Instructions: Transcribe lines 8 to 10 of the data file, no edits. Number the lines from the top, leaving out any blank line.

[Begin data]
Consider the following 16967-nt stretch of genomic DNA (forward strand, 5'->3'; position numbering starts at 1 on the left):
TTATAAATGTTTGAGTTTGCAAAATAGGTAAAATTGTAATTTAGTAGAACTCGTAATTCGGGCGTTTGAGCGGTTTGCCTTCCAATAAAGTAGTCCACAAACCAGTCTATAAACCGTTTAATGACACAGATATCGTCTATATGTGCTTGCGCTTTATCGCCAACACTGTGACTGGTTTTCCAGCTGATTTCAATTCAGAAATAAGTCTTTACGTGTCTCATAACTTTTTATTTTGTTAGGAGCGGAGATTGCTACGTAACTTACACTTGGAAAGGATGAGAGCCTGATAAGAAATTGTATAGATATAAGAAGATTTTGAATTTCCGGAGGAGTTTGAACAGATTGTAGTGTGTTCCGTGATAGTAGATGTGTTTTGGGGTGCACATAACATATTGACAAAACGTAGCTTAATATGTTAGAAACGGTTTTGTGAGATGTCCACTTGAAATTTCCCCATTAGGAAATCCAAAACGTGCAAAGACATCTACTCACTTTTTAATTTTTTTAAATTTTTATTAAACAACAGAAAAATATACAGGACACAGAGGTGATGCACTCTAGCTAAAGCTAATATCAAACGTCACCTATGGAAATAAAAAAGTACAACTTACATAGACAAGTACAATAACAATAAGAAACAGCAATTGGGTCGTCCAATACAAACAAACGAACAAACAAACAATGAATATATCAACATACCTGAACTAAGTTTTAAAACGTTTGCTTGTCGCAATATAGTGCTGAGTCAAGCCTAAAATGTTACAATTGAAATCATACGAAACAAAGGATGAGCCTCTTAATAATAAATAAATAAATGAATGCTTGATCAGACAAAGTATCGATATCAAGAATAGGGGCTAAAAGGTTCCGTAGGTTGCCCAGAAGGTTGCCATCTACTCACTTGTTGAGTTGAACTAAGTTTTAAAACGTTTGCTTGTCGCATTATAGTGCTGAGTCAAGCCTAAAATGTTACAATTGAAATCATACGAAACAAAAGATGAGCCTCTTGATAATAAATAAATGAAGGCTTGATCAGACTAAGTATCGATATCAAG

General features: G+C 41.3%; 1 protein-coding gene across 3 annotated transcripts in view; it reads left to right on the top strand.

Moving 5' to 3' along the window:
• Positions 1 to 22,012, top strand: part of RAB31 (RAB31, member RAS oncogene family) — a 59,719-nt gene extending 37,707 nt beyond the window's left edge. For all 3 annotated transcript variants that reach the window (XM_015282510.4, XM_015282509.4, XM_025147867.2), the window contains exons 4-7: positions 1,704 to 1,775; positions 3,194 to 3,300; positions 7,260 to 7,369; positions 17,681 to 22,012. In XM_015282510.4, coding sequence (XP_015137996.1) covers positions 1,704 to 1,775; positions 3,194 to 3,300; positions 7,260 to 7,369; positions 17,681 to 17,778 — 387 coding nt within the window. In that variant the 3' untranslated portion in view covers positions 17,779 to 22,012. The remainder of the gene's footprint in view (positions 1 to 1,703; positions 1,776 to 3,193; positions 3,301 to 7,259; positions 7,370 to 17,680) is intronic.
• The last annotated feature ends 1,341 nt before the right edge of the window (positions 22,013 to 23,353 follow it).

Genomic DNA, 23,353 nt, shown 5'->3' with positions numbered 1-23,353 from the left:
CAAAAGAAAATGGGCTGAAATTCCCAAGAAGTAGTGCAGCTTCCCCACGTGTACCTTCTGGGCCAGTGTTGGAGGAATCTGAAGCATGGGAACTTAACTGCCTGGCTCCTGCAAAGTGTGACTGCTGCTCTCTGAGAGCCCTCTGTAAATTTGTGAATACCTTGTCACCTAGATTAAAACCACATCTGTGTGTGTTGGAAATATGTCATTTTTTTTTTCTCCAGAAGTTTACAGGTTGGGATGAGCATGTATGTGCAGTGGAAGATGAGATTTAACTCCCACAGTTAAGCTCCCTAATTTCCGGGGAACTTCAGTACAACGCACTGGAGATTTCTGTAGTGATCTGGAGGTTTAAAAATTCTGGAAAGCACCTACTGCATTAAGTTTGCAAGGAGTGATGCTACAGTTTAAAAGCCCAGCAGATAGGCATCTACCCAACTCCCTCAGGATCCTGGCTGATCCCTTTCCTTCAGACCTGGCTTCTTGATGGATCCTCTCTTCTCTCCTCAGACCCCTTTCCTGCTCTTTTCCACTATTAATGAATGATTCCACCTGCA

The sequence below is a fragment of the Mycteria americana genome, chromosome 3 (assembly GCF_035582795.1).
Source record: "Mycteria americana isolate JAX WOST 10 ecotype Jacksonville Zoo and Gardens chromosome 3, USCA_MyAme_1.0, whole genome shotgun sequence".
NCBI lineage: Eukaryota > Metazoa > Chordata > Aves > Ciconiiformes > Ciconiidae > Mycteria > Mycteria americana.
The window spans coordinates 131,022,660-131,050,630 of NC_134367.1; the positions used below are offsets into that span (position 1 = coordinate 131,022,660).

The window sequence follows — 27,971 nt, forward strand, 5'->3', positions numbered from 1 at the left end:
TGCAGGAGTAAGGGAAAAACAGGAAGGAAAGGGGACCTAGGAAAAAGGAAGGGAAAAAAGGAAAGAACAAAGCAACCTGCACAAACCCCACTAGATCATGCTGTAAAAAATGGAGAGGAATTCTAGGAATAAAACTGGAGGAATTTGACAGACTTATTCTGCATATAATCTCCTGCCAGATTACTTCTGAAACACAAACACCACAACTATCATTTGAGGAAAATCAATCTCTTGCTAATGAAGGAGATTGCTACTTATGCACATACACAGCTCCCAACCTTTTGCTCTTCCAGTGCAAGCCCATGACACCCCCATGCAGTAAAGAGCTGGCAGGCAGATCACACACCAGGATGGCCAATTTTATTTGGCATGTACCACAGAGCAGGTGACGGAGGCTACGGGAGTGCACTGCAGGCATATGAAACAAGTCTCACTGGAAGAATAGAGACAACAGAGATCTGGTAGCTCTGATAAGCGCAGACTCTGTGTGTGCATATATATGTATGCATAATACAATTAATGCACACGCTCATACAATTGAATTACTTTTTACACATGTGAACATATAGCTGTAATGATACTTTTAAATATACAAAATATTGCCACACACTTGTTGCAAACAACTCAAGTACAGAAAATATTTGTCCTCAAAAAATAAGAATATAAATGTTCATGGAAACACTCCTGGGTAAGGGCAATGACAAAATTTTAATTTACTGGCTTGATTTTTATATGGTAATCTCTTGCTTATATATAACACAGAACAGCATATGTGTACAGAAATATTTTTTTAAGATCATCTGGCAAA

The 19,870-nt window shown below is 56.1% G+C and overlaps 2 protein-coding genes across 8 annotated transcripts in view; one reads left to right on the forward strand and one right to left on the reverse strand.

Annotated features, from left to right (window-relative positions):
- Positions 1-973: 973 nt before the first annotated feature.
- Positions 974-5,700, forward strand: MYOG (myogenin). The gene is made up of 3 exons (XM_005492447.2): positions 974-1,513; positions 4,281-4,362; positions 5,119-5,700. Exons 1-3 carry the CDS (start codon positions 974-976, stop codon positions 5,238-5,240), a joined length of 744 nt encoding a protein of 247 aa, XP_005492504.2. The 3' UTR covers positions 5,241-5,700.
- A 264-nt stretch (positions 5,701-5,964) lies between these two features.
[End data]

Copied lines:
CAAAAGAAAATGGGCTGAAATTCCCAAGAAGTAGTGCAGCTTCCCCACGTGTACCTTCTGGGCCAGTGTTGGAGGAATCTGAAGCATGGGAACTTAACTGCCTGGCTCCTGCAAAGTGTGACTGCTGCTCTCTGAGAGCCCTCTGTAAATTTGTGAATACCTTGTCACCTAGATTAAAACCACATCTGTGTGTGTTGGAAATATGTCATTTTTTTTTTCTCCAGAAGTTTACAGGTTGGGATGAGCATGTATGTGCAGTGGAAGATGAGATTTAACTCCCACAGTTAAGCTCCCTAATTTCCGGGGAACTTCAGTACAACGCACTGGAGATTTCTGTAGTGATCTGGAGGTTTAAAAATTCTGGAAAGCACCTACTGCATTAAGTTTGCAAGGAGTGATGCTACAGTTTAAAAGCCCAGCAGATAGGCATCTACCCAACTCCCTCAGGATCCTGGCTGATCCCTTTCCTTCAGACCTGGCTTCTTGATGGATCCTCTCTTCTCTCCTCAGACCCCTTTCCTGCTCTTTTCCACTATTAATGAATGATTCCACCTGCA

The sequence below is a fragment of the Mycteria americana genome, chromosome 3 (assembly GCF_035582795.1).
Source record: "Mycteria americana isolate JAX WOST 10 ecotype Jacksonville Zoo and Gardens chromosome 3, USCA_MyAme_1.0, whole genome shotgun sequence".